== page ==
He also talks about a boy who, when asked if he was ever lonely, said that he was "too bored to be lonely". Which I thought was interesting, given our discussion in the loneliness thread.
In boredom there is the lure of a possible object of desire, and the lure of the escape from desire, of its meaninglessness.
Boredom, I think, protects the individual, makes tolerable for him the impossible experience of waiting for something without knowing what it could be. The paradox of the waiting that goes on in boredom is that the individual does not know what he was waiting for until he finds it, and that often he does not know that he is waiting. One could, in this sense, speak of the 'analytic attitude' as an attentive boredom.....The more common risk of the adult - less attended to, more set in his ways, then the child - is that boredom will turn into waiting. For the adult, it seems, boredom needs to be the more permanent suspended animation of desire. Adulthood, one could say, is when it begins to occur to you that you may not be leading a charmed life.
Originally Posted by Kyrielle
Normally boredom passes on its own, but if it doesn't, it ends up leading to further lethargy and eventually depression. I can generally overcome a bit of it by finding a book I've enjoyed, going outside, and reading in the sun or exploring. For some reason being in the sunlight for a few hours every other day for a few weeks helps me feel properly balanced. I do not know why this is. (I suppose then, boredom usually comes in the weeks where I am at home with no work to do and because of this, I tend to stay inside more, which only exacerbates the problem.)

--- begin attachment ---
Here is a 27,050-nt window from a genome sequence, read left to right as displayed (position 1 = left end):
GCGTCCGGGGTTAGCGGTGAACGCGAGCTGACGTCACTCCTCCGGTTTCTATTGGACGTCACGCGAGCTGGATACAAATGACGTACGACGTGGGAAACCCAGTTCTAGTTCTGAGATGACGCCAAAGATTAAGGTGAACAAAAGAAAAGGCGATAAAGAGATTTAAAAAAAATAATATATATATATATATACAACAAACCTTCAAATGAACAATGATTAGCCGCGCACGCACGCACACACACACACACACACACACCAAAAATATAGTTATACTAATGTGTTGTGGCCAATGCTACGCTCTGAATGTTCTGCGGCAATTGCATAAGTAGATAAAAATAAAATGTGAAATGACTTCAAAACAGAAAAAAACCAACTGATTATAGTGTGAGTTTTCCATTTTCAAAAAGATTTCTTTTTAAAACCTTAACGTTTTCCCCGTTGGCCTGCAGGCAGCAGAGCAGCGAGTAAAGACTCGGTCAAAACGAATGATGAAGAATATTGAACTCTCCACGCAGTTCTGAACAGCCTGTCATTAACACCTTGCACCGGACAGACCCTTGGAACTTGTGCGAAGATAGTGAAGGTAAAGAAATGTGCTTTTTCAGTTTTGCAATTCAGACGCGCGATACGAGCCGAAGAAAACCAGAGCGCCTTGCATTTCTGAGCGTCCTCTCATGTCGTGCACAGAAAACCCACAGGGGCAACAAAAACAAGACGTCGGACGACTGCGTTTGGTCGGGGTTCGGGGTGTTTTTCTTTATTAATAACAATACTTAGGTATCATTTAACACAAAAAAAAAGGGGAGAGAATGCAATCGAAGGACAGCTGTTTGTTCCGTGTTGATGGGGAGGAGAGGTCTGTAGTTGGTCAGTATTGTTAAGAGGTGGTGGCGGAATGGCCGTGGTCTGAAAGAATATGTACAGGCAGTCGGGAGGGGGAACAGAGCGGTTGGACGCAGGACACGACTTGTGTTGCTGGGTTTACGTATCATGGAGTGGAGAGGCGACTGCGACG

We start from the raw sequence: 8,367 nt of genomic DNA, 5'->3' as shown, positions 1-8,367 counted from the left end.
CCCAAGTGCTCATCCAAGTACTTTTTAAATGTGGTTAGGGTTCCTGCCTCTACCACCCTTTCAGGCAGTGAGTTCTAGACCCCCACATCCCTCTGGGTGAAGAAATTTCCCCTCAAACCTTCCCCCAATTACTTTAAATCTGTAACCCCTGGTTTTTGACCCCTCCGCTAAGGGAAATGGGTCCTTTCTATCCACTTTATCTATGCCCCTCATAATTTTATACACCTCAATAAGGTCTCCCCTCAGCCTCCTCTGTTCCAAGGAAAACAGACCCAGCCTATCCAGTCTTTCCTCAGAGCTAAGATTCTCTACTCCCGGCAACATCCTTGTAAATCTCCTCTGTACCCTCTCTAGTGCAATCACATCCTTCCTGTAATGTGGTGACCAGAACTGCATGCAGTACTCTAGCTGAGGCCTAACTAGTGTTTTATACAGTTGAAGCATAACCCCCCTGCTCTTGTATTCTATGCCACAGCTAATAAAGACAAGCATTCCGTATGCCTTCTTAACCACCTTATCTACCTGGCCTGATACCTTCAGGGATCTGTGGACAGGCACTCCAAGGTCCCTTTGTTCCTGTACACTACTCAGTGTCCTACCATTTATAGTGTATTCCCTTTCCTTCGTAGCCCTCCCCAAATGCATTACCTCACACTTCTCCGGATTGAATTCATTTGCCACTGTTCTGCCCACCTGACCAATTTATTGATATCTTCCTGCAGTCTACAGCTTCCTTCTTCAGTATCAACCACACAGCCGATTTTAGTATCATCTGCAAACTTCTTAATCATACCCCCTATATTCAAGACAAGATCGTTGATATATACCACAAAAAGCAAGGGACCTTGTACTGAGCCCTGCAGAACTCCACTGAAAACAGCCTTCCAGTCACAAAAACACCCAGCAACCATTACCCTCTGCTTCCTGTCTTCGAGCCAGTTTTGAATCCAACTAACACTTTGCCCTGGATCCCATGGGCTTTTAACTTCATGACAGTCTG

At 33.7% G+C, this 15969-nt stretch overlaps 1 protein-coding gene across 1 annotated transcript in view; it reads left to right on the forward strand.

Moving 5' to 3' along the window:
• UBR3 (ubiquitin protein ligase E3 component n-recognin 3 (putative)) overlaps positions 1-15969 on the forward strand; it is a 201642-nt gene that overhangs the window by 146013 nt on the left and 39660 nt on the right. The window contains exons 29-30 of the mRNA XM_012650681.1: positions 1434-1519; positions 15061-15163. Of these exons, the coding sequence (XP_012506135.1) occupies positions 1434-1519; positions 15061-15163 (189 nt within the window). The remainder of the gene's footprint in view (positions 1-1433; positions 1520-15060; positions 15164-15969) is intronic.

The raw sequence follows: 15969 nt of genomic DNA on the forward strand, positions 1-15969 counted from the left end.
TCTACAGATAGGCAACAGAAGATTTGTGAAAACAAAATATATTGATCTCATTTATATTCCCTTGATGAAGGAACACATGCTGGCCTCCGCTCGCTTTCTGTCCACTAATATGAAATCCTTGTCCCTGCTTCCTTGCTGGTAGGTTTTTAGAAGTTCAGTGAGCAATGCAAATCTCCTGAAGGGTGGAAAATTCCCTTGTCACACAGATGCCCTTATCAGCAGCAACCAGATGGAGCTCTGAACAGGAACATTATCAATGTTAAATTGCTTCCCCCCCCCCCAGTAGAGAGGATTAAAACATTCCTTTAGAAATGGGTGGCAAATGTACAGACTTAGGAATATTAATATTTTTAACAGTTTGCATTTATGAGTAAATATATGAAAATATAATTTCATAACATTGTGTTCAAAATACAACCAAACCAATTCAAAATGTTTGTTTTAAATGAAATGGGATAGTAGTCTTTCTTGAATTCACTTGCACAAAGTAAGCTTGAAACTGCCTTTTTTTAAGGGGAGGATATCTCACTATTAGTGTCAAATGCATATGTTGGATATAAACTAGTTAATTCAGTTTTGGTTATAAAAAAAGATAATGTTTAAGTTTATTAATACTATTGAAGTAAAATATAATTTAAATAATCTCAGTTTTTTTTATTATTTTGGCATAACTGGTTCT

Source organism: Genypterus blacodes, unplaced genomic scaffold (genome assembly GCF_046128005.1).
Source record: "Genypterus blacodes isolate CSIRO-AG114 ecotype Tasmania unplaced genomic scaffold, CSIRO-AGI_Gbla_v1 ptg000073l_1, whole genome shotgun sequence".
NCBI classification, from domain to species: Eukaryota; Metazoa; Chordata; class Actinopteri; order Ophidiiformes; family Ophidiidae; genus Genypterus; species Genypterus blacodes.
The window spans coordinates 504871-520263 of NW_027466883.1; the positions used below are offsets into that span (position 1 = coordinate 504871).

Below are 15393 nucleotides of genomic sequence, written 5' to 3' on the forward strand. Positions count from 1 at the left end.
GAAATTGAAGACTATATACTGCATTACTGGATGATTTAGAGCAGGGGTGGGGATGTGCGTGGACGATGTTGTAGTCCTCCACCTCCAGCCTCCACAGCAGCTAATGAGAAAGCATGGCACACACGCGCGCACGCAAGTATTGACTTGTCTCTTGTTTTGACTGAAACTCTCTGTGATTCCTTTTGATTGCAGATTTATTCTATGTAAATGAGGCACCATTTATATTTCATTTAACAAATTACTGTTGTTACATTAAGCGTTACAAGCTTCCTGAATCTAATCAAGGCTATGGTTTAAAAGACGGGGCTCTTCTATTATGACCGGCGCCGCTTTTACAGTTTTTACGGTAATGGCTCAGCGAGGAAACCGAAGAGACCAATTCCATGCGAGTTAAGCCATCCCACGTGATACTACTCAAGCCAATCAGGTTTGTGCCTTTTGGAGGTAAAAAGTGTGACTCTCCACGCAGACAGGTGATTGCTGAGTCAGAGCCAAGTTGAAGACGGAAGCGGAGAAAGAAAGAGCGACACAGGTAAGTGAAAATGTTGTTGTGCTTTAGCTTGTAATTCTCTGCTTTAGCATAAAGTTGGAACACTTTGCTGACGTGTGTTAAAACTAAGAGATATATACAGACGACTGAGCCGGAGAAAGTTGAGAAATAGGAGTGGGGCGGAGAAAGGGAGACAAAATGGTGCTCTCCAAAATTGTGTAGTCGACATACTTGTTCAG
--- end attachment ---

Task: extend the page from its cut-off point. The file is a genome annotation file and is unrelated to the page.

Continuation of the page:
I agree with your first question here. I do think it's a sign of destructive patterns, though I think boredom is related more to destructive intellectual patterns whereas depression is related more to destructive emotional patterns (and it is possible to be both bored and depressed, I think the two can feed off each other).
As for the second question, I don't think so. I don't think it's any kind of driving force that helps you, but it is an indicator that something is wrong and measures should be taken to resolve the issue.
Originally Posted by Victor
What I do find boring is the acceptance of assumptions thread after thread after thread.
Most threads are started with a question - and it is usually a leading question. It is a question that is stuffed full of assumptions. And the assumptions are deliberate and they are meant to manipulate.
But the killer assumption is that it is not polite to question the assumptions. And it is polite to take them at face value.
This is a brilliant maneuver as who wants to be rude - it is simply unacceptable.
This is called social control.
And it works.
Yeah. Hidden assumptions suck.
As do not-so hidden presumptions.
As well as hidden agendas, and . . .
Originally Posted by erinavery
victor...i can appreciate the perspective but i'm beginning to think it just works differently for an extrovert. For me specifically it has to do with that...if a tree falls in the forest scenario....what point is beauty and love if not to be shared...is it enough just to be....someone that lives their life focused on sharing those things WITH someone may bore easily alone..out of want to share not self hatred...i most certainly DO NOT hate myself...nor have i ever entertained such an idea.